One of the biggest difficulties in writing about UKIP is knowing what to say. If it’s true that Labour still remains policy light, that the Tories are riven with disagreement, that the Lib Dems have steered so far right they have fallen off the map and that the Greens are thought to be a single issue party when they’re not, then with UKIP the problem is finding anything to say about what they think, unless it’s immigration.
When he spoke at a press lunch on Tuesday, Farage accepted that UKIP’s flat tax policy was ‘incomplete’, but that UKIP’s aspiration was to have taxes as low as possible. Last night, asked whether he still wanted a flat tax, he said:
‘It was in 2010, but it isn’t now, and don’t tell me about manifestos: you haven’t even got one!’
Simon Hughes pressed him on what his tax policy was, to which he replied:
‘We will have no tax on the minimum wage and a mass simplification of the tax policy, with a lower rate. We will abolish National Insurance, roll it into tax because all it is is tax anyway.’
He added that higher earners would pay ’40 per cent or something like that’, adding:
‘Every party changes their policies between general elections… Just because we stood under a different leader in a different general election with a policy of 31 per cent, doesn’t mean that’ll be our policy next time round: it won’t.’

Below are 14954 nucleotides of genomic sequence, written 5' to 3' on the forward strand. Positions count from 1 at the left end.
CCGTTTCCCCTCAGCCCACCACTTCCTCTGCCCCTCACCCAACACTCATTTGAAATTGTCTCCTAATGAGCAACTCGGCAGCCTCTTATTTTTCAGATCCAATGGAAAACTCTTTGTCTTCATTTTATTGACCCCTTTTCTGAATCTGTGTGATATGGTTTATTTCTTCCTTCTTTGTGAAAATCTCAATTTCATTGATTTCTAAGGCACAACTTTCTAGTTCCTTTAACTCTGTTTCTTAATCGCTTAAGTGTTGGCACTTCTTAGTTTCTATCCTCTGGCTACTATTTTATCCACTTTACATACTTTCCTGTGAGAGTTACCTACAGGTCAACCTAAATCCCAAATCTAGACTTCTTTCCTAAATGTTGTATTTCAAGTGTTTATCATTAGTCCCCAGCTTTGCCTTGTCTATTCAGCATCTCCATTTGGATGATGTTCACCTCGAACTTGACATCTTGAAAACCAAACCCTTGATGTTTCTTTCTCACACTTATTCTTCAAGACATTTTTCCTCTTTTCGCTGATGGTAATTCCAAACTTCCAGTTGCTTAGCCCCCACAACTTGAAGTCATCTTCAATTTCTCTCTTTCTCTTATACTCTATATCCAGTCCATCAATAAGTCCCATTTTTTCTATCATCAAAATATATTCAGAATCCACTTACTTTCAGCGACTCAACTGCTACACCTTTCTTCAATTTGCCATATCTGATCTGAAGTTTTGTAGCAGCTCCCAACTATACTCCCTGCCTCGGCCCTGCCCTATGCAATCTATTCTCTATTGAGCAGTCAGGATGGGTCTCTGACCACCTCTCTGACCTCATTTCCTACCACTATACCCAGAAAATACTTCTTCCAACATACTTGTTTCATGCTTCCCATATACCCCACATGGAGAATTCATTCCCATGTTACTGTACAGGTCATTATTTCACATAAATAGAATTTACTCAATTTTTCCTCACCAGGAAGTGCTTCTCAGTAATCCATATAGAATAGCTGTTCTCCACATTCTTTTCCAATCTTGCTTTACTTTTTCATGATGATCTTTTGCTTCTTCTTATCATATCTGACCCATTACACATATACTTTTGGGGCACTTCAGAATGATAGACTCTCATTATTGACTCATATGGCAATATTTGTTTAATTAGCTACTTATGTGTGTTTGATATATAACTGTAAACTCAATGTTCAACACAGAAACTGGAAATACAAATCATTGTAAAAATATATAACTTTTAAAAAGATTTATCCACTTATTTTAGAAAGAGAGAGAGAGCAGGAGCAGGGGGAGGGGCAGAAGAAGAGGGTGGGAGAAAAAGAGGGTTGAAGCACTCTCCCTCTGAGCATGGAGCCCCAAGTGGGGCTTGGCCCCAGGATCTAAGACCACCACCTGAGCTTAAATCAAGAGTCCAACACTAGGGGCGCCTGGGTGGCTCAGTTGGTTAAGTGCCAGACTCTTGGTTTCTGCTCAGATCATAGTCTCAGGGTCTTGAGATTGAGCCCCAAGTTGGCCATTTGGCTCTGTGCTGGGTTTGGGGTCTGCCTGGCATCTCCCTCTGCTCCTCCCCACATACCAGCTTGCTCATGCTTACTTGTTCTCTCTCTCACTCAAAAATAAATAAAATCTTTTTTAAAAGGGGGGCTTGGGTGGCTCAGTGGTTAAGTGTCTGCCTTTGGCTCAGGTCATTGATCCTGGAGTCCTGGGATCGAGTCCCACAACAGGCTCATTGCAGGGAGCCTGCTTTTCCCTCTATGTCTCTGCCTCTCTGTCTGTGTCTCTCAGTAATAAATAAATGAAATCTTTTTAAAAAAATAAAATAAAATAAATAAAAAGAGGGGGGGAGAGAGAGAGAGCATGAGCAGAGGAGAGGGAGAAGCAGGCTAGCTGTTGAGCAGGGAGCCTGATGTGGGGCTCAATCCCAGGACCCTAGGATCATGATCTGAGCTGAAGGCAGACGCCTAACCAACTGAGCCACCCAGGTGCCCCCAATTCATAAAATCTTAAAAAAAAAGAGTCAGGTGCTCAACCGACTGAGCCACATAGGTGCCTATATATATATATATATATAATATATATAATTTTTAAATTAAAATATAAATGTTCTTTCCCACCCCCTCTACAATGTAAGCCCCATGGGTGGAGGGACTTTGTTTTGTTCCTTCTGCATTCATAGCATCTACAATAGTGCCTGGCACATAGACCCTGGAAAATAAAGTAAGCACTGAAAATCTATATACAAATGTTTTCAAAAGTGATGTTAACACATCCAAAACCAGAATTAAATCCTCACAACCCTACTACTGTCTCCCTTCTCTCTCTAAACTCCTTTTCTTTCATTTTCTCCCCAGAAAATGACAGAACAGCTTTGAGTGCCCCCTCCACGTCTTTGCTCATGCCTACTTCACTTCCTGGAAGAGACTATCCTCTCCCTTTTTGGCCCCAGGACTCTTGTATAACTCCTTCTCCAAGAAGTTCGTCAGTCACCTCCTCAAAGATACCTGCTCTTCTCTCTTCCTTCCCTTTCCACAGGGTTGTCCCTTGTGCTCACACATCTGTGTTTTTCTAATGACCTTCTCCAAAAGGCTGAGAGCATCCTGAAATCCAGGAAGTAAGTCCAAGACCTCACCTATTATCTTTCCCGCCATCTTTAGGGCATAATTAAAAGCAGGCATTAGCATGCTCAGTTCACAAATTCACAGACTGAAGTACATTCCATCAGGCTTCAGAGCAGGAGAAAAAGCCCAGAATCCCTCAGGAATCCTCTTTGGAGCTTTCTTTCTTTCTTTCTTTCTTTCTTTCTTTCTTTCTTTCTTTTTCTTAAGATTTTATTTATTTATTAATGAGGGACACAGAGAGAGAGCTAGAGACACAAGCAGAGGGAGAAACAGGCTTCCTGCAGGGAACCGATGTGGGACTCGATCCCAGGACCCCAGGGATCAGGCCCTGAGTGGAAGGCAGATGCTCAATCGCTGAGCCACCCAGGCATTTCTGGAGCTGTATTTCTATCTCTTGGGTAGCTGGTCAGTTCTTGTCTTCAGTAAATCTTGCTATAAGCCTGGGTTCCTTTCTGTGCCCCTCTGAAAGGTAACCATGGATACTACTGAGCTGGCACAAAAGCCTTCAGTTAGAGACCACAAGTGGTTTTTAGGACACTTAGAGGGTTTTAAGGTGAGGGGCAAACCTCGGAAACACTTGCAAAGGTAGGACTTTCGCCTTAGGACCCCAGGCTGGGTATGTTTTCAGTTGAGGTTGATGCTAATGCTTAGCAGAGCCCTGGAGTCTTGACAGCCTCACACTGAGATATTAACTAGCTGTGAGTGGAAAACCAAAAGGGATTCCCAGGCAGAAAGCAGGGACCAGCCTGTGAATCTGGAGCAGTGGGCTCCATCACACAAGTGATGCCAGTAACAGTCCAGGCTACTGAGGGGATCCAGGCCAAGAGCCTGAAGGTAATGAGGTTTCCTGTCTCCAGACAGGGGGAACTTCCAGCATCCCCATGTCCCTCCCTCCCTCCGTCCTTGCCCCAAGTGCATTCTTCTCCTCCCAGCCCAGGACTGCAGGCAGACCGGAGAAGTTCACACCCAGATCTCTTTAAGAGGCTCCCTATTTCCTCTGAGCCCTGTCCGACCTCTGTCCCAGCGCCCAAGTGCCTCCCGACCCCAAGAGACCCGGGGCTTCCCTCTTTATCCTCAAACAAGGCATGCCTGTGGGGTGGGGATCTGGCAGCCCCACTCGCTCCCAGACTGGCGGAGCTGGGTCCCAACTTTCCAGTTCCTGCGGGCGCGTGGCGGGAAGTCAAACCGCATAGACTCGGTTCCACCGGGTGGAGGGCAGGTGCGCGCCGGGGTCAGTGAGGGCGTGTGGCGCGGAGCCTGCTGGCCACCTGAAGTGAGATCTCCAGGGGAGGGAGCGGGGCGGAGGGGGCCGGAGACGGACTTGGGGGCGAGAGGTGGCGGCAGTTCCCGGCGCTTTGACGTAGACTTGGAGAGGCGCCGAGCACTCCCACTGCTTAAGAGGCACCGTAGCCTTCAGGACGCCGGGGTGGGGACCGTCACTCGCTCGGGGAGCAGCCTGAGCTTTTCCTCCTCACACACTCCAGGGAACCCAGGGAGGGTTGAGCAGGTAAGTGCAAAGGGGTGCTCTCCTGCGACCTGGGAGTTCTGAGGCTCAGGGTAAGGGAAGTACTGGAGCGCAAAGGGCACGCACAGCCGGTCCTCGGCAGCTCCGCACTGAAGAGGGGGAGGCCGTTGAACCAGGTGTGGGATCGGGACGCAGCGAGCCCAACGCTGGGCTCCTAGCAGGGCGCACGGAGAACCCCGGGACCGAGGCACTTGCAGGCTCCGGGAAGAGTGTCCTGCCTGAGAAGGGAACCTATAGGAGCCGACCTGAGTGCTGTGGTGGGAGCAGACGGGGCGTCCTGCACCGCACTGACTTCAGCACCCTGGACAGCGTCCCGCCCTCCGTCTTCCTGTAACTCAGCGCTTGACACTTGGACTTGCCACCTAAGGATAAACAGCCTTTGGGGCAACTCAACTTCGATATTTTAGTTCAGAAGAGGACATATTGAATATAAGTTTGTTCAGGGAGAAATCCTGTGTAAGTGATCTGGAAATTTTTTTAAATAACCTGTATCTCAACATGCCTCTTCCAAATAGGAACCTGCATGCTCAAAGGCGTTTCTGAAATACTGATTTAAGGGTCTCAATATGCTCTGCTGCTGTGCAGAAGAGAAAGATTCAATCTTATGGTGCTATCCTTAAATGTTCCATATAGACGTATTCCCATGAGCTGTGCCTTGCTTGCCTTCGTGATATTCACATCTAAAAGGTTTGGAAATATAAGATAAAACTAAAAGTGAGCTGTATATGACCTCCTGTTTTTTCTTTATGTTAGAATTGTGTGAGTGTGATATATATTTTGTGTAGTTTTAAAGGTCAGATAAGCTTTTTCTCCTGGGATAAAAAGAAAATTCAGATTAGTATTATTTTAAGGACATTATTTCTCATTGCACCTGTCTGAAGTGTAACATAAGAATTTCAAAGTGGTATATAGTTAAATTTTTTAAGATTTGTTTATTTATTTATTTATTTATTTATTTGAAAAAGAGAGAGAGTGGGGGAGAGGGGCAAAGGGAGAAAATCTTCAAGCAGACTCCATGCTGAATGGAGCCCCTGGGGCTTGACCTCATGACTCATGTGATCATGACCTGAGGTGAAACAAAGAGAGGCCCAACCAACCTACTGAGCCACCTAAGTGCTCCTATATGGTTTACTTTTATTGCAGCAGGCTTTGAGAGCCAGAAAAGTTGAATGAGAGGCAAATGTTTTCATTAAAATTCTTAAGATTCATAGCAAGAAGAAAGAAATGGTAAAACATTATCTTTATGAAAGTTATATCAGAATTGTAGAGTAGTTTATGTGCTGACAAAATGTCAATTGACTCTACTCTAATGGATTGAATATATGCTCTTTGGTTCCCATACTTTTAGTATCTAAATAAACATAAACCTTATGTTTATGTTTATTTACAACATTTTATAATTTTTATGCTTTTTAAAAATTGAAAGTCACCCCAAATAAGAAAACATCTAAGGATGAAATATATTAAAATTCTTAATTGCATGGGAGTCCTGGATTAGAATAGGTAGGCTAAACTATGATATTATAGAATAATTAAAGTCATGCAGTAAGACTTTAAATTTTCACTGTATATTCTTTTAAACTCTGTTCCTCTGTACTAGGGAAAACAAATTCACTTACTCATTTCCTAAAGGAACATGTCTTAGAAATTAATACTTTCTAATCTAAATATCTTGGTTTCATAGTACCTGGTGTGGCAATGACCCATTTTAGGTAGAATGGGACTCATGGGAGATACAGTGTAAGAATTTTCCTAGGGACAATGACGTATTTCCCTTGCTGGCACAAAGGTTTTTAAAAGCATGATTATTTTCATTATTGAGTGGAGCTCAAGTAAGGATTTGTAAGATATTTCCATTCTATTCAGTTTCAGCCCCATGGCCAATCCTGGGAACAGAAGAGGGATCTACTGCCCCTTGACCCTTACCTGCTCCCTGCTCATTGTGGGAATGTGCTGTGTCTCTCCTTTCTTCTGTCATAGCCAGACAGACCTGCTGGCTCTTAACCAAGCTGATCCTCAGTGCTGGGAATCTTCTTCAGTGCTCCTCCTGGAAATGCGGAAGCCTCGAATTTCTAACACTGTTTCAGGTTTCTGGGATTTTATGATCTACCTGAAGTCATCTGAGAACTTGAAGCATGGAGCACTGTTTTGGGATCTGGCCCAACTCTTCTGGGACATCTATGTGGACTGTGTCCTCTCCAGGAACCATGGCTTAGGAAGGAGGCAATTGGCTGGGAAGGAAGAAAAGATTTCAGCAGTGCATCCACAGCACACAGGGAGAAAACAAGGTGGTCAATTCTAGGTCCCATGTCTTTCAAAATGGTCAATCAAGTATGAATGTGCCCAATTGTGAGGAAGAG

But this is not all it seems to be, incomplete as it is. Why is that? It’s simply explained. This is the chart of expected government revenue for 2014-15:
So, Nigel Farage is going to scrap a tax that collects £110 billion and reduce the top rate of income tax to 40% and then raise the personal allowance by maybe £2,000. The last would cost over £12 billion by HMRC reckoning (and I am being generous here, and rounding down). What that means is he will have a black hole in revenue of well over £120 billion.
Now you take your pick of what he is going to cut from this list, remembering that a tiny proportion of all benefits paid are to the unemployed and we already have a deficit of at least £84 billion, meaning that with his additional £120 billion of tax cuts there will be more than £200 billion of savings to find:
Scraping education would help do the trick. You could also get rid of the old age pension. Or the NHS, defence and public order and safety could go and he’d balance the books. And if not that, what?
That’s the question Farage needs to answer because right now his tax policy makes no sense at all and leaves us with either a £200 billion or so deficit or cuts on a scale no one has ever imagined, and someone has to ask what he really means. Until they do we have no meaningful debate in this country.